Texas have always kind of led the way in that dubious distinction.” The article also notes that several candidates are using campaign materials formerly thought inappropriate for a judicial campaign. For example, Judge Bonnie Wheaton has passed out buttons saying, “Wheaton for Supreme Court -- Pick the chick.” Judge Morton Zwick, who is also running for a seat on the Supreme Court, has distributed bottles of water labeled “Justice Mort Zwick Water…Clear Thinking and Clear Drinking.” Ken Armstrong, Judicial Races in Money, Limelight Campaign Funds Flood Supreme Court Elections, Chi. Trib., March 6, 2000.
Article discusses the migration of judicial candidates in Texas to the Republican Party, stating, “In this year’s races for the state high courts, voters will mostly choose between Republicans of different stripes, as candidates from across the philosophical spectrum have migrated into the GOP primary.” According to D’Ann Johnson, executive director of the Texas Criminal Defense Lawyers’ Association, “In statewide races, it’s a one-party state, just like it used to be a one- party Democratic state. If you want to get heard, you run as an `R’.” The Texas Republican Party is challenging the credentials of some judicial candidates to run as Republicans. Pete Slover, State Judge Hopefuls Flock to GOP, The Dallas Morning News, March 10, 2000.
Op-ed argues that “As long as Texans hang…to the notion that judges…ought to be elected by the people, it will remain the responsibility of the people to find out something about judicial candidates before going to the voting booth.” The author warns it is important for voters to realize that two candidates for the Texas Court of Criminal Appeals -- Judges Tom Price and Jim Wallace -- have been reprimanded by the Texas Commission on Judicial Conduct. Price was admonished for hearing two DWI cases in which his father-in-law was the defendant, and for falsely claiming the endorsements of several associations. Wallace was rebuked for giving special treatment to a defendant. J.R. Labbe, Court Races: Why They Need Scrutiny, Star-Telegram (Fort Worth, TX), March 30, 2000.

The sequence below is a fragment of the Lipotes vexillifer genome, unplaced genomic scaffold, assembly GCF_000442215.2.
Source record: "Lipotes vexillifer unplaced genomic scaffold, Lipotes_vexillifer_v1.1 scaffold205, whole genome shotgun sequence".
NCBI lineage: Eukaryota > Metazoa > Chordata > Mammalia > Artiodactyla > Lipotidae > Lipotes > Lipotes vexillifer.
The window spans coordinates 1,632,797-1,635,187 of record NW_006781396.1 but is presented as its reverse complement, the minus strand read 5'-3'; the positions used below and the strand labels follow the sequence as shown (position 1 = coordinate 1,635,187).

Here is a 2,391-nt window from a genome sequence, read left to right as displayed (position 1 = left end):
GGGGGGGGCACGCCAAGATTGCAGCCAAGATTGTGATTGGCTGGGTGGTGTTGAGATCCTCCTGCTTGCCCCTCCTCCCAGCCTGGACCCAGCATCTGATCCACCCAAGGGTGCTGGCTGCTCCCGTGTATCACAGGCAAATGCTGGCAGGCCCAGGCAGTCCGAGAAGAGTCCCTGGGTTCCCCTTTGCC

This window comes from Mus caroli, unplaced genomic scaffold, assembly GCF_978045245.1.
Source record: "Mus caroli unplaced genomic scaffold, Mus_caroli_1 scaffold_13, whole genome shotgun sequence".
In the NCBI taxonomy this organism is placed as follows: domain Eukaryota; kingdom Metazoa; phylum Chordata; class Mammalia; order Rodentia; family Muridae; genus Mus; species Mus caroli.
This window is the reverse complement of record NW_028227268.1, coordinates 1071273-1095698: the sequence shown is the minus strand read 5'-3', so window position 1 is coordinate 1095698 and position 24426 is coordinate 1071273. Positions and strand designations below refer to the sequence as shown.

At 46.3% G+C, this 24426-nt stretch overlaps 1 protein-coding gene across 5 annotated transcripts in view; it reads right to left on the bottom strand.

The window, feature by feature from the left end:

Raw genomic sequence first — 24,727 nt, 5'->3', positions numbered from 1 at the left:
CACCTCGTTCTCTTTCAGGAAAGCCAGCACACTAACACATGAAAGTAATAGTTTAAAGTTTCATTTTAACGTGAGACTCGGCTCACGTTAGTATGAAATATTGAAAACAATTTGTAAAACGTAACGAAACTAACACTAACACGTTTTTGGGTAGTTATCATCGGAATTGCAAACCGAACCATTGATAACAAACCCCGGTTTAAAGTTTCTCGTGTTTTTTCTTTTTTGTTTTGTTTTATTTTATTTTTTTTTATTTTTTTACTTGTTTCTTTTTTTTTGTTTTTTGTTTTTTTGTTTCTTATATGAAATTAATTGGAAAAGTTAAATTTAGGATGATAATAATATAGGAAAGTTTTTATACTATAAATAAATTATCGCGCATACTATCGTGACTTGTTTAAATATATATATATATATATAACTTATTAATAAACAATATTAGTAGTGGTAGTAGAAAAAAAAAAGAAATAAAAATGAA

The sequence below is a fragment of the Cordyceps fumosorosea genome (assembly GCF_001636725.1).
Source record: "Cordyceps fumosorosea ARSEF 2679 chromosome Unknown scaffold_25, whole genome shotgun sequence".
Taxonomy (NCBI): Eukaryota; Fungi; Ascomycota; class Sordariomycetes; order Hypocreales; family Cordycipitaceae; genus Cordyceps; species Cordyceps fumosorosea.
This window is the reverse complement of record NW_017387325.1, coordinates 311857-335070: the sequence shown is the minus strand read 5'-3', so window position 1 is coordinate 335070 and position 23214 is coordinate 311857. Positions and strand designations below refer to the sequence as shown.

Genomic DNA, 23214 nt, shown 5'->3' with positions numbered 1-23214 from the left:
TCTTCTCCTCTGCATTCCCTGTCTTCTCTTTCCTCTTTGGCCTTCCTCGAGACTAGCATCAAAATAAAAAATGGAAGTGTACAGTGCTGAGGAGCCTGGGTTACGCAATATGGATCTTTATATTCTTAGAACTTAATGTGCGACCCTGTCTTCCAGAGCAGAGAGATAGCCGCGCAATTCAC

7. Op-ed by Joe Hallett reports that the Ohio Chamber of Commerce and other business groups are mounting a campaign to defeat state Supreme Court Justice Alice Robie Resnick, who wrote the majority opinion in the court’s decision to overturn a tort reform statute. According to the piece, since judicial candidates in Ohio are prohibited from discussing issues that may appear before the court, and must adhere to strict spending limits, they “rely on independent groups to be their campaign messengers.” For example, an insurance industry-funded group has already aired radio attack ads in Ohio against Resnick, and the Chamber of Commerce has brought in three consultants to outline tactics used to help elect business-friendly justices in Texas, Louisiana and Michigan. Joe Hallett, High Court Race Conjures Low Blows, The Columbus Dispatch, April 2, 2000.